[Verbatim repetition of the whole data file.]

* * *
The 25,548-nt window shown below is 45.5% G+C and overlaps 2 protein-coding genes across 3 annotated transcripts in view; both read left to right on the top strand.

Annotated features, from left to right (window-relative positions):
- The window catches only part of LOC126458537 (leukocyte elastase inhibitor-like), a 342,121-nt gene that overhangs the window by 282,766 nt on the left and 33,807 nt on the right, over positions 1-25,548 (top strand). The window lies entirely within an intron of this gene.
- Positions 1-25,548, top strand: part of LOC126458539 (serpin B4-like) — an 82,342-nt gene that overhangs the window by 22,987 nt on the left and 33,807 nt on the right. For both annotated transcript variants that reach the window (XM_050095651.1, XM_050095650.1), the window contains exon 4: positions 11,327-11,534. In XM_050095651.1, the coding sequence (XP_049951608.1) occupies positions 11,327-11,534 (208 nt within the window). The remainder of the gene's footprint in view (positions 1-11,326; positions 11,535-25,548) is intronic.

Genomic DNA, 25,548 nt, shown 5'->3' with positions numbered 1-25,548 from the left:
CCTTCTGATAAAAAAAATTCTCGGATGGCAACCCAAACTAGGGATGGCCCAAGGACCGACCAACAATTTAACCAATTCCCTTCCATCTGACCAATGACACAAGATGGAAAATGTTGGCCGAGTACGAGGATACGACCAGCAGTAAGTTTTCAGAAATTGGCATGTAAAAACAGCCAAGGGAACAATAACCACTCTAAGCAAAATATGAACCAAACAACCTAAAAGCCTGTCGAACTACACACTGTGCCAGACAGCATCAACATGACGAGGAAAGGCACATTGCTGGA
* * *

The 25,548-nt window shown below is 45.5% G+C and overlaps 2 protein-coding genes across 3 annotated transcripts in view; both read left to right on the top strand.

Annotated features, from left to right (window-relative positions):
- The window catches only part of LOC126458537 (leukocyte elastase inhibitor-like), a 342,121-nt gene that overhangs the window by 282,766 nt on the left and 33,807 nt on the right, over positions 1-25,548 (top strand). The window lies entirely within an intron of this gene.
- Positions 1-25,548, top strand: part of LOC126458539 (serpin B4-like) — an 82,342-nt gene that overhangs the window by 22,987 nt on the left and 33,807 nt on the right. For both annotated transcript variants that reach the window (XM_050095651.1, XM_050095650.1), the window contains exon 4: positions 11,327-11,534. In XM_050095651.1, the coding sequence (XP_049951608.1) occupies positions 11,327-11,534 (208 nt within the window). The remainder of the gene's footprint in view (positions 1-11,326; positions 11,535-25,548) is intronic.

Genomic DNA, 25,548 nt, shown 5'->3' with positions numbered 1-25,548 from the left:
CCTTCTGATAAAAAAAATTCTCGGATGGCAACCCAAACTAGGGATGGCCCAAGGACCGACCAACAATTTAACCAATTCCCTTCCATCTGACCAATGACACAAGATGGAAAATGTTGGCCGAGTACGAGGATACGACCAGCAGTAAGTTTTCAGAAATTGGCATGTAAAAACAGCCAAGGGAACAATAACCACTCTAAGCAAAATATGAACCAAACAACCTAAAAGCCTGTCGAACTACACACTGTGCCAGACAGCATCAACATGACGAGGAAAGGCACATTGCTGGA